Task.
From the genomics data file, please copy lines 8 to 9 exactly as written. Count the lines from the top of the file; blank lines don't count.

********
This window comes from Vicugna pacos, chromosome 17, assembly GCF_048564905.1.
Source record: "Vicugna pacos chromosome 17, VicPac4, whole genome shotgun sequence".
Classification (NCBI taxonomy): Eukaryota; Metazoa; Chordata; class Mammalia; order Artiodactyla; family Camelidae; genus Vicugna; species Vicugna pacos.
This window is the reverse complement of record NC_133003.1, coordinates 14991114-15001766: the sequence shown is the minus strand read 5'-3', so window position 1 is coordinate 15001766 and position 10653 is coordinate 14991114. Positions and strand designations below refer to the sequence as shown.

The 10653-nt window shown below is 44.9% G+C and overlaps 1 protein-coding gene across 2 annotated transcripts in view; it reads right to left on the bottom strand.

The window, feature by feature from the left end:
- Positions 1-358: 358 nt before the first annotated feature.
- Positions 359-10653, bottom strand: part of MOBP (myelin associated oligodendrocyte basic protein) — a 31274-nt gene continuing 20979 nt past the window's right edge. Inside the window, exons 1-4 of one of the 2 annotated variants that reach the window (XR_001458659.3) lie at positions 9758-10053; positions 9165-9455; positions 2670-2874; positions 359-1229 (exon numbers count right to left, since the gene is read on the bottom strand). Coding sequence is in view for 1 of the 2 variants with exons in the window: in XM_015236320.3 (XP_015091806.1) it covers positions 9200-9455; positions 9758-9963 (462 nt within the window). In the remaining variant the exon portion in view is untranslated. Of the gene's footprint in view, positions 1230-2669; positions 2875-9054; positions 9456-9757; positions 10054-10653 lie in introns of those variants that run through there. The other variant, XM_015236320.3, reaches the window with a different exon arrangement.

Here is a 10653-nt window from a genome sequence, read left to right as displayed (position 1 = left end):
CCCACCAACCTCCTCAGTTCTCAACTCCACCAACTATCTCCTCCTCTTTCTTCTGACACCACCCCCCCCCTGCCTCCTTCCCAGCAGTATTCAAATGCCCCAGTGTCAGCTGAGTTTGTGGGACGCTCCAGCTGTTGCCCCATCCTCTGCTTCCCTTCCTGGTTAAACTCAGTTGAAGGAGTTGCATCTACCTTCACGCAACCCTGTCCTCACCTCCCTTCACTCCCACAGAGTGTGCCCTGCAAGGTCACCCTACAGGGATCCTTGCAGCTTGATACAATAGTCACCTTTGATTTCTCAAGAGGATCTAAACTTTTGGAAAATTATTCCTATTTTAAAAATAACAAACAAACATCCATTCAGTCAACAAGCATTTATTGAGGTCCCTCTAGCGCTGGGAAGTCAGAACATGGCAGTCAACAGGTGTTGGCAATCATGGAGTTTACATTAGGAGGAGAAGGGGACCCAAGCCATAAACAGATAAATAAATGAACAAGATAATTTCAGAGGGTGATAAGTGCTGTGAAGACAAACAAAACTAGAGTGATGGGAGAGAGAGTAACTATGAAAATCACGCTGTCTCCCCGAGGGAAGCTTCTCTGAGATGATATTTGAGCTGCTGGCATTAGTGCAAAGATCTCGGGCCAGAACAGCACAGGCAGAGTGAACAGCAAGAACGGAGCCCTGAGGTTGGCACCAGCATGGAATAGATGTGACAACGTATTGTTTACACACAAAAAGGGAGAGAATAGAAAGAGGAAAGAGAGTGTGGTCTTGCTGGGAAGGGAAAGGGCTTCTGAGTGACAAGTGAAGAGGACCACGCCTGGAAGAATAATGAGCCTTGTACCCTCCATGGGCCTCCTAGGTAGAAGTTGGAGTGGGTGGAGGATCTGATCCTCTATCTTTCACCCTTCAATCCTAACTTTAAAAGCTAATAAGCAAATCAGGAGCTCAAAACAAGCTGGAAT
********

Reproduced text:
- Positions 359-10653, bottom strand: part of MOBP (myelin associated oligodendrocyte basic protein) — a 31274-nt gene continuing 20979 nt past the window's right edge. Inside the window, exons 1-4 of one of the 2 annotated variants that reach the window (XR_001458659.3) lie at positions 9758-10053; positions 9165-9455; positions 2670-2874; positions 359-1229 (exon numbers count right to left, since the gene is read on the bottom strand). Coding sequence is in view for 1 of the 2 variants with exons in the window: in XM_015236320.3 (XP_015091806.1) it covers positions 9200-9455; positions 9758-9963 (462 nt within the window). In the remaining variant the exon portion in view is untranslated. Of the gene's footprint in view, positions 1230-2669; positions 2875-9054; positions 9456-9757; positions 10054-10653 lie in introns of those variants that run through there. The other variant, XM_015236320.3, reaches the window with a different exon arrangement.

Here is a 10653-nt window from a genome sequence, read left to right as displayed (position 1 = left end):